Next, I disabled TurboBoost in the BIOS.
Without TurboBoost, the Superposition medium benchmark gave almost exactly the same score, 0.5 FPS lower. The following screenshot is HWinfo sensors after the run without TurboBoost.
- Average core temperatures are a little bit lower than with TurboBoost, 53 - 56 degrees Celsius.
- Core clock speeds do not exceed 2.8 GHz
- Thermal throttling did not happen even once
From these observations, I think I can safely say that CPU throttling is not my problem. Something else bottlenecks my system. The GPU is not put under full load. What else could it be?
But rx480 is not such a top videocard!!If you want more fps,go with gtx 1080 ti,rtx 2070 or so.And i'am sure this card is a bottleneck for that i7-1165G7 ,and is not working on the full speed (only 4x) is a totally mess for that cpu.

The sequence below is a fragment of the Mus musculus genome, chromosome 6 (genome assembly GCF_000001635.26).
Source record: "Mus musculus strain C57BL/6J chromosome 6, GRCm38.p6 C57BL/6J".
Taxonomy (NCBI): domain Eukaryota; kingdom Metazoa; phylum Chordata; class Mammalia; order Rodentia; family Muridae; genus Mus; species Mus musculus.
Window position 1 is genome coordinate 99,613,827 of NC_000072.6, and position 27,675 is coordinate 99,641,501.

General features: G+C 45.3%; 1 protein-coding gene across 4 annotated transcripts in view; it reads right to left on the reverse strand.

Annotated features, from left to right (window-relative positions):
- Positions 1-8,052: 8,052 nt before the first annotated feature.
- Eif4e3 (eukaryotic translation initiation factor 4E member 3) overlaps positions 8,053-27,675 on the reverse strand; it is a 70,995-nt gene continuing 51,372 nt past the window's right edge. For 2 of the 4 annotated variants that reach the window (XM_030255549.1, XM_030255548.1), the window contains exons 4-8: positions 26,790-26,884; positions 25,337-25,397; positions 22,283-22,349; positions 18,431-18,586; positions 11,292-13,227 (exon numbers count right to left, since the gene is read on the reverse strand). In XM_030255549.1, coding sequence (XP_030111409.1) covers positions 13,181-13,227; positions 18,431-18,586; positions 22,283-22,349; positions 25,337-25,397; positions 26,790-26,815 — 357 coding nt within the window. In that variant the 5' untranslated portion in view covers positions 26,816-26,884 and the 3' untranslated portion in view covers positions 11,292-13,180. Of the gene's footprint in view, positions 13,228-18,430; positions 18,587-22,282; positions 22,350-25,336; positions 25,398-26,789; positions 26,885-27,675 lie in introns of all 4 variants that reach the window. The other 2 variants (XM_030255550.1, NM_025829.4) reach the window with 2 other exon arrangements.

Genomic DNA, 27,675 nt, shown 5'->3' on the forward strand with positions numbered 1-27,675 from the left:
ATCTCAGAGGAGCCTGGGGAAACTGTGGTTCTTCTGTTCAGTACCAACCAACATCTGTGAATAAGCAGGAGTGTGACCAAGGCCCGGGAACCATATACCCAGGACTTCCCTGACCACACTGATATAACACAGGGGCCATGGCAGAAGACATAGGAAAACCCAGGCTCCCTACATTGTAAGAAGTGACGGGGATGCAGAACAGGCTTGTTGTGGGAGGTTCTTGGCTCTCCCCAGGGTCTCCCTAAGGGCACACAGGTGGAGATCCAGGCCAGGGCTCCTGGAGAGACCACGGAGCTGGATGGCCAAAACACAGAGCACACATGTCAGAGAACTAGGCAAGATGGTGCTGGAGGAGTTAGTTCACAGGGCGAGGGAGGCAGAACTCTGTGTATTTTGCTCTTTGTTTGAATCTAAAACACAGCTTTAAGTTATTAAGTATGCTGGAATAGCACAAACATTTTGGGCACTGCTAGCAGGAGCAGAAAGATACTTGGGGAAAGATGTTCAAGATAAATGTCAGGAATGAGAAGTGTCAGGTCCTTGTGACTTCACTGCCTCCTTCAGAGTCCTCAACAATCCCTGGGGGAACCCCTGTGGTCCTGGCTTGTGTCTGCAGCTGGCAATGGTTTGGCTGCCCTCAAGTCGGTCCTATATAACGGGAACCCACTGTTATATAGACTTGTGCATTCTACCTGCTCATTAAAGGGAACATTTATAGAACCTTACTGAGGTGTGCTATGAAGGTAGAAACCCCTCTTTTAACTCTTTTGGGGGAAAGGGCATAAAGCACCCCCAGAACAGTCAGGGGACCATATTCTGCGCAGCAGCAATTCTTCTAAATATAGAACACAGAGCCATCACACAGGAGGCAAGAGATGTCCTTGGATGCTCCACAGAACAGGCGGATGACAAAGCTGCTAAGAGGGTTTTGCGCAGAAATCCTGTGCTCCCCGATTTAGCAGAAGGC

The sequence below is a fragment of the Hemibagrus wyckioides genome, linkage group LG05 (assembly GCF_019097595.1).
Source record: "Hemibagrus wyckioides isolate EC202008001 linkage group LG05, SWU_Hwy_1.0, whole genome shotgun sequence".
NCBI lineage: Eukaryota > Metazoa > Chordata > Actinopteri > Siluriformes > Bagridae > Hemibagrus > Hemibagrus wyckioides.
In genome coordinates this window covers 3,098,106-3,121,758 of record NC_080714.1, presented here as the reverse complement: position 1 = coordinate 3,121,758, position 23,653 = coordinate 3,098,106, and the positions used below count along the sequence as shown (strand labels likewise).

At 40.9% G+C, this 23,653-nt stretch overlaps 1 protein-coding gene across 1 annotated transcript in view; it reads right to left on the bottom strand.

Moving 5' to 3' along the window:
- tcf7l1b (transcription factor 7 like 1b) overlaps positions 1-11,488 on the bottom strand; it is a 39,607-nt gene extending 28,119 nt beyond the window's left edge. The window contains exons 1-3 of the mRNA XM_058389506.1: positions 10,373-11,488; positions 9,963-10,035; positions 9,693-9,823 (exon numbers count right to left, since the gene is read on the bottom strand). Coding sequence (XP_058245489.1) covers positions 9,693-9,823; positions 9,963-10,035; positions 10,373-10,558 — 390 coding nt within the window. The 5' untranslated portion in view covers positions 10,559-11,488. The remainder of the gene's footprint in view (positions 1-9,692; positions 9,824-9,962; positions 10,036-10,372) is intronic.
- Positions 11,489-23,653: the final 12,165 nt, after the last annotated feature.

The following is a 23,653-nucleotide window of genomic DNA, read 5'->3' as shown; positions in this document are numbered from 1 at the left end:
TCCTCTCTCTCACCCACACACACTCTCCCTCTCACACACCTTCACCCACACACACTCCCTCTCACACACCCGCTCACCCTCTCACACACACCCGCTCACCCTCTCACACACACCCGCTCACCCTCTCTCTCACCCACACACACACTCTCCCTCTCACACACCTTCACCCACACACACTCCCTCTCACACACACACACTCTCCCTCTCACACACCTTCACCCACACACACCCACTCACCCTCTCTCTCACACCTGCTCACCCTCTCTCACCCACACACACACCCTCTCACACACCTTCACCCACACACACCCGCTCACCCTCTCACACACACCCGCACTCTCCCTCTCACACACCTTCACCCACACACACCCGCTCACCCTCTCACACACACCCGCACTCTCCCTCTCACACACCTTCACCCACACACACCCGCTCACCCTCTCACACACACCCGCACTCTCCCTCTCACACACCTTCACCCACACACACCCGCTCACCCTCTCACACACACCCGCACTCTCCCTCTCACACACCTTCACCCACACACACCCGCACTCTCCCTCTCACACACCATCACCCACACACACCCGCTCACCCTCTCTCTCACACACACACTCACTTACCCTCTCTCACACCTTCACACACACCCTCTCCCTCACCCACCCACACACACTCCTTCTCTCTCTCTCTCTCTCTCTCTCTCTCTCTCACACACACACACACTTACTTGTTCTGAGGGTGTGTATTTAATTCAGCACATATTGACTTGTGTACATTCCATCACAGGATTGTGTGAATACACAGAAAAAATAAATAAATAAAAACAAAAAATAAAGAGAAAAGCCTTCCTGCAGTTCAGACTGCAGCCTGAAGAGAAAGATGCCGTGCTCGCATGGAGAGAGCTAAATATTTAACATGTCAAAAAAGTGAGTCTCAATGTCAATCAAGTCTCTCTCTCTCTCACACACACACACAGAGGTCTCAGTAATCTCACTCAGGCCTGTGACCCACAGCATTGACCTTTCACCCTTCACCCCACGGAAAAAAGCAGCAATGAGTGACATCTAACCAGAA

@aurelius_pontius, Thanks for your answer. I'm aware that my graphics card is not top-notch, but that's not the problem I'm facing. The problem is that the Superposition benchmark should be able to put 100% load on the card, but it doesn't. The benchmark should be GPU-bound, which means the same card should give similar results with different CPUs. My desktop CPU is slower, it's an i5-6500.
With the combination PC i5-6500 + RX480, Superposition puts 100% load on the GPU, resulting in the maximum score this card is able to achieve: ~60 FPS, score ~7300.
With the combination Laptop i7-1165G7 + RX480 as eGPU, Superposition does not 100% utilize the GPU. The score and framerate is lower than what this card should be able to achieve: ~23 FPS, score ~3100.
On the other hand, the Heaven and Valley benchmarks do put 100% load on the GPU, leading to similar scores in both setups.
Why does the same card with a faster CPU give lower framerate? If the card is not utilized 100% then it is not the bottleneck. Something else is, but what?